Agriculture can advance Africa’s economic growth

28Sep 2020
Editor
The Guardian
Agriculture can advance Africa’s economic growth

Agriculture is the science and art of cultivating plants and livestock.  Agriculture was the key development in the rise of sedentary human civilization, whereby farming of domesticated species created food surpluses that enabled people to live in cities. The history of agriculture began thousands-

-of years ago. After gathering wild grains beginning at least 105,000 years ago, nascent farmers began to plant them around 11,500 years ago. Pigs, sheep and cattle were domesticated over 10,000 years ago. Plants were independently cultivated in at least 11 regions of the world. Industrial agriculture based on large-scale monoculture in the twentieth century came to dominate agricultural output, though about 2 billion people still depended on subsistence agriculture into the twenty-first.

Modern agronomy, plant breeding, agrochemicals such as pesticides and fertilizers, and technological developments have sharply increased yields, while causing widespread ecological and environmental damage. Selective breeding and modern practices in animal husbandry have similarly increased the output of meat, but have raised concerns about animal welfare and environmental damage. Environmental issues include contributions to global warming, depletion of aquifers, deforestation, antibiotic resistance, and growth hormones in industrial meat production. Genetically modified organisms are widely used, although some are banned in certain countries.

The major agricultural products can be broadly grouped into foods, fibers, fuels and raw materials (such as rubber). Food classes include cereals (grains), vegetables, fruits, oils, meat, milk, fungi and eggs. Over one-third of the world's workers are employed in agriculture, second only to the service sector, although the number of agricultural workers in developed countries has decreased significantly over the centuries.

The 2020 Africa Agriculture Status Report (AASR) has been launched at the African Green Revolution Forum (AGRF) virtual summit in Kigali, Rwanda.

This year’s AASR focuses on Feeding Africa’s Cities by assessing the opportunities, challenges and policies required to enable African farmers and agribusinesses to serve the rapidly growing urban food markets. The report seeks to find ways for smallholder farmers to drive food security, rural prosperity, and inclusive economic growth.

“This report highlights the opportunity for all agriculture industry stakeholders to bring together viewpoints that define the transformation agenda while outlining the practical next steps to an agricultural revolution,” said Dr Agnes Kalibata, President of the Alliance for a Green Revolution in Africa (AGRA).

The report begins by outlining the opportunities provided by Africa’s urban food markets to the continent’s 60 million farms. It indicates that cities shape Africa’s agribusiness environment by affecting patterns of agricultural production and inducing the rapid expansion of food processing and distribution plans.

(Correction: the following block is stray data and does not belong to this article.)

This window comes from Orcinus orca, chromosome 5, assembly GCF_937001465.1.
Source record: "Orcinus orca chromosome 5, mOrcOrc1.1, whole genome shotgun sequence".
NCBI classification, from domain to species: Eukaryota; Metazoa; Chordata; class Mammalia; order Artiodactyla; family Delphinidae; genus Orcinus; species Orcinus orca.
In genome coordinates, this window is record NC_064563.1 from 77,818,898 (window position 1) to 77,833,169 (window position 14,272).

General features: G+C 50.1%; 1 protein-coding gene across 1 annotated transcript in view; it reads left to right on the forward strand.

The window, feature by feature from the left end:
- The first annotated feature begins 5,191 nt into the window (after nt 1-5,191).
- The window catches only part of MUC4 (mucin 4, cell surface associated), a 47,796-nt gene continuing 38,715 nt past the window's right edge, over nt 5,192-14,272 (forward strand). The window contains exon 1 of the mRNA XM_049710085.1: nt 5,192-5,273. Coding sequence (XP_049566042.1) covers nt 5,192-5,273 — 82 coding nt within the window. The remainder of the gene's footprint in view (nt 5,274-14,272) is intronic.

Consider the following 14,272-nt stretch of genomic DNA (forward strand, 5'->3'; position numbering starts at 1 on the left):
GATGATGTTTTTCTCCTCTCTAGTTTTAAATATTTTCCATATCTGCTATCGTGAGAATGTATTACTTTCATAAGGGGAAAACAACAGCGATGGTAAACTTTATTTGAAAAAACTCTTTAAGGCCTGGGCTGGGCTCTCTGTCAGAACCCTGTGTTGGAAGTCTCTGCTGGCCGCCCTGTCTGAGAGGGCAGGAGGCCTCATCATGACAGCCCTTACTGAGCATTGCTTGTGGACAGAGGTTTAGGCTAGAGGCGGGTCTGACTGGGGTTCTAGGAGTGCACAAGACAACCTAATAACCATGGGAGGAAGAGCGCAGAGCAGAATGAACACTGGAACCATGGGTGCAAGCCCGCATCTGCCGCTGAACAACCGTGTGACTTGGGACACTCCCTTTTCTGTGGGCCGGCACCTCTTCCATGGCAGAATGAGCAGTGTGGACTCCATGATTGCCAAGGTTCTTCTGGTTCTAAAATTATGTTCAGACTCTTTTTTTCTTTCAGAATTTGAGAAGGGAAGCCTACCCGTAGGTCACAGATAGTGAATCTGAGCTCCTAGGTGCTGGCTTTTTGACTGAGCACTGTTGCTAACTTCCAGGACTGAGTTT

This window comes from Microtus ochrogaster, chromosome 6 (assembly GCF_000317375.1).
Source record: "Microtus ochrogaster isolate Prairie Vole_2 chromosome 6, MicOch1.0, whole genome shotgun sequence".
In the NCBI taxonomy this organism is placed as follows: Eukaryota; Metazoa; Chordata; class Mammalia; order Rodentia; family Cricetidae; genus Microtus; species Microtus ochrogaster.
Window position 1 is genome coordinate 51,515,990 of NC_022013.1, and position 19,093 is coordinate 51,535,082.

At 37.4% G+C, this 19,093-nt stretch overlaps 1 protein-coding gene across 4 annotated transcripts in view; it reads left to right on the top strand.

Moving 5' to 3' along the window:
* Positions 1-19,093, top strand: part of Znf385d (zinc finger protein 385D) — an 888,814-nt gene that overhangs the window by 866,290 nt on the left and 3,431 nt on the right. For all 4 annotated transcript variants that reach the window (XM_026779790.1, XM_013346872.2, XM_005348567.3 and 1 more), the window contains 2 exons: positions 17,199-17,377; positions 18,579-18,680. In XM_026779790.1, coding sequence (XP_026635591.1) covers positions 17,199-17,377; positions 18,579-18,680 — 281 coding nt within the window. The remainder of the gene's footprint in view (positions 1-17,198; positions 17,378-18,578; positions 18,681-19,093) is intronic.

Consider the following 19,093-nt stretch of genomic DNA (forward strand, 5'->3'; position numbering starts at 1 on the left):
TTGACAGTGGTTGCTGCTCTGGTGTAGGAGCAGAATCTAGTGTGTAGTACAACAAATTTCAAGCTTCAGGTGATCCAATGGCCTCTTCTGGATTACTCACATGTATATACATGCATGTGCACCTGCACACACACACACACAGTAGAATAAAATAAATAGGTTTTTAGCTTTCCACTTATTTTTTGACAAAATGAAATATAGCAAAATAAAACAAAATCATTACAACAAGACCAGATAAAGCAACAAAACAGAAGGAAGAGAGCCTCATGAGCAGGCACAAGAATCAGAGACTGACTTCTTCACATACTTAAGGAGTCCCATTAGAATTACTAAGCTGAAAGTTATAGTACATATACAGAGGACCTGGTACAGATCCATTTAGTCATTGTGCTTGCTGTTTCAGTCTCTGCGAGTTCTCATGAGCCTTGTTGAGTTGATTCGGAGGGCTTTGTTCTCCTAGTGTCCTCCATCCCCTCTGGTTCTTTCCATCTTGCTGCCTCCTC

Subsequent chapters touch on the opportunities in Africa’s growing urban food markets while recognizing that the effective governance of urban food systems requires inclusive models that coordinate and harmonize the actions of the many diverse players now shaping African agri-food systems.

While recognizing the debilitating effects of the COVID-19 pandemic and its role in exacerbating existing economic and social inequalities, the report defines five focus areas in a bid to overcome the problem of urban under-nutrition and accelerate the urgency of urban food system planning.

These focus areas are improved urban food system governance; efficient urban wholesale markets; food safety regulation and enforcement; regional free trade and agricultural policy harmonization; and agricultural research focused on high-growth, high-value food commodities.

Domestic food distribution systems, intra-African trade and food safety are the other themes of the report leading to the conclusion that improved urban food system governance and performance can create new opportunities for Africa to transform its agricultural endeavours into thriving businesses.

The report was launched at the 10th edition of the AGRF, an annual gathering that has this year brought together 4,000 delegates including heads of state and government, agriculture ministers, members of the civil society, private sector leaders, scientists and farmers in discussions to find ways of feeding Africa’s increasing urban populations.

This is the first time in history that the AGRF is held virtually, in line with COVID-19 containment measures.

The theme of the Forum is Feed the Cities, Grow the Continent: Leveraging Urban Food Markets to Achieve Sustainable Food Systems in Africa, a call to action to rethink Africa’s food systems in the delivery of resilient, better nourished, and more prosperous outcomes for all.

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